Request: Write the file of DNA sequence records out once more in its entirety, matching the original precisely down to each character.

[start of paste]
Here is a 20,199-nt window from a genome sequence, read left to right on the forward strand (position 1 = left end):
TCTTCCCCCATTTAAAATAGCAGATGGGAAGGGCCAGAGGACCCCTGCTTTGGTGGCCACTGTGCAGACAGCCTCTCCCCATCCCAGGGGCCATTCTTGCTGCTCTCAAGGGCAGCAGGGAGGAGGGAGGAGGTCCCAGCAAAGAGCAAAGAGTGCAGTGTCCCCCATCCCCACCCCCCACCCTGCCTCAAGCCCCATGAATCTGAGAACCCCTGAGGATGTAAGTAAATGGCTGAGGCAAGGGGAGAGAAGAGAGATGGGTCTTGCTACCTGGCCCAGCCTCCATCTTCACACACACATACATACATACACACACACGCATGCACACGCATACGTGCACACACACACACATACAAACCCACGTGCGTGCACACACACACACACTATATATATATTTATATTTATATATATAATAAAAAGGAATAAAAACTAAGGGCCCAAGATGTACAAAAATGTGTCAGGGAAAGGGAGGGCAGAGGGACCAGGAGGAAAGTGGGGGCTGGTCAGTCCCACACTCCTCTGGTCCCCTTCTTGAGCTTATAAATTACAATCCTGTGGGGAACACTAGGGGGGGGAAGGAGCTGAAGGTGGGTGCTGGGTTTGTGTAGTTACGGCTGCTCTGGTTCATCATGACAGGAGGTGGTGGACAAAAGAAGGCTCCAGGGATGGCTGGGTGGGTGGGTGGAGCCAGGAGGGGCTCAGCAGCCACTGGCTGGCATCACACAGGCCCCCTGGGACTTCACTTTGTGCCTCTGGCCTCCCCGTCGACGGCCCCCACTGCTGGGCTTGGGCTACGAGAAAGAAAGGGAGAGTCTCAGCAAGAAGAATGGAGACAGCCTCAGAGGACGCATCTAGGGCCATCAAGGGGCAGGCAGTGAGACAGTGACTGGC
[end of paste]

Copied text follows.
Here is a 20,199-nt window from a genome sequence, read left to right on the forward strand (position 1 = left end):
TCTTCCCCCATTTAAAATAGCAGATGGGAAGGGCCAGAGGACCCCTGCTTTGGTGGCCACTGTGCAGACAGCCTCTCCCCATCCCAGGGGCCATTCTTGCTGCTCTCAAGGGCAGCAGGGAGGAGGGAGGAGGTCCCAGCAAAGAGCAAAGAGTGCAGTGTCCCCCATCCCCACCCCCCACCCTGCCTCAAGCCCCATGAATCTGAGAACCCCTGAGGATGTAAGTAAATGGCTGAGGCAAGGGGAGAGAAGAGAGATGGGTCTTGCTACCTGGCCCAGCCTCCATCTTCACACACACATACATACATACACACACACGCATGCACACGCATACGTGCACACACACACACATACAAACCCACGTGCGTGCACACACACACACACTATATATATATTTATATTTATATATATAATAAAAAGGAATAAAAACTAAGGGCCCAAGATGTACAAAAATGTGTCAGGGAAAGGGAGGGCAGAGGGACCAGGAGGAAAGTGGGGGCTGGTCAGTCCCACACTCCTCTGGTCCCCTTCTTGAGCTTATAAATTACAATCCTGTGGGGAACACTAGGGGGGGGAAGGAGCTGAAGGTGGGTGCTGGGTTTGTGTAGTTACGGCTGCTCTGGTTCATCATGACAGGAGGTGGTGGACAAAAGAAGGCTCCAGGGATGGCTGGGTGGGTGGGTGGAGCCAGGAGGGGCTCAGCAGCCACTGGCTGGCATCACACAGGCCCCCTGGGACTTCACTTTGTGCCTCTGGCCTCCCCGTCGACGGCCCCCACTGCTGGGCTTGGGCTACGAGAAAGAAAGGGAGAGTCTCAGCAAGAAGAATGGAGACAGCCTCAGAGGACGCATCTAGGGCCATCAAGGGGCAGGCAGTGAGACAGTGACTGGC